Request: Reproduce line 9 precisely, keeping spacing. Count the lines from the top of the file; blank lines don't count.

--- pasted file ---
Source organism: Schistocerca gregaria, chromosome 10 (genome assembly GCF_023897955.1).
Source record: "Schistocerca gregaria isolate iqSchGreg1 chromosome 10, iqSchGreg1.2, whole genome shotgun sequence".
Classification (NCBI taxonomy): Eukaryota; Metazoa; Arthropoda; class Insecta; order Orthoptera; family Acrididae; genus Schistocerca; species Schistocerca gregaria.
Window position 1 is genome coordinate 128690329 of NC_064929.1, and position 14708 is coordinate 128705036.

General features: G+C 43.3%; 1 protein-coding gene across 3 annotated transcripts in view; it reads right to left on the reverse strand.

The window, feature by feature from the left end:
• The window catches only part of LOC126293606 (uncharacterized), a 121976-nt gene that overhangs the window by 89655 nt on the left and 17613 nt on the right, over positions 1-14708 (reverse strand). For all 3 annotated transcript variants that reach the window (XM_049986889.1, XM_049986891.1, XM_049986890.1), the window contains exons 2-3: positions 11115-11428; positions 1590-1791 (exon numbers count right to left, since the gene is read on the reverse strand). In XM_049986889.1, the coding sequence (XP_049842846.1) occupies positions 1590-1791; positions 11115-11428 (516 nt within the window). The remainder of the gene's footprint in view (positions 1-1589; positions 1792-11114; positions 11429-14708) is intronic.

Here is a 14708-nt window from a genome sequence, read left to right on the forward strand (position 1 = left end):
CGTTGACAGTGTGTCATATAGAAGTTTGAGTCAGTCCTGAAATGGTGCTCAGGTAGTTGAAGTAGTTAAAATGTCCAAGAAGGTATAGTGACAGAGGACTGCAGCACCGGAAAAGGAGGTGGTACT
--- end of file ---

CGTTGACAGTGTGTCATATAGAAGTTTGAGTCAGTCCTGAAATGGTGCTCAGGTAGTTGAAGTAGTTAAAATGTCCAAGAAGGTATAGTGACAGAGGACTGCAGCACCGGAAAAGGAGGTGGTACT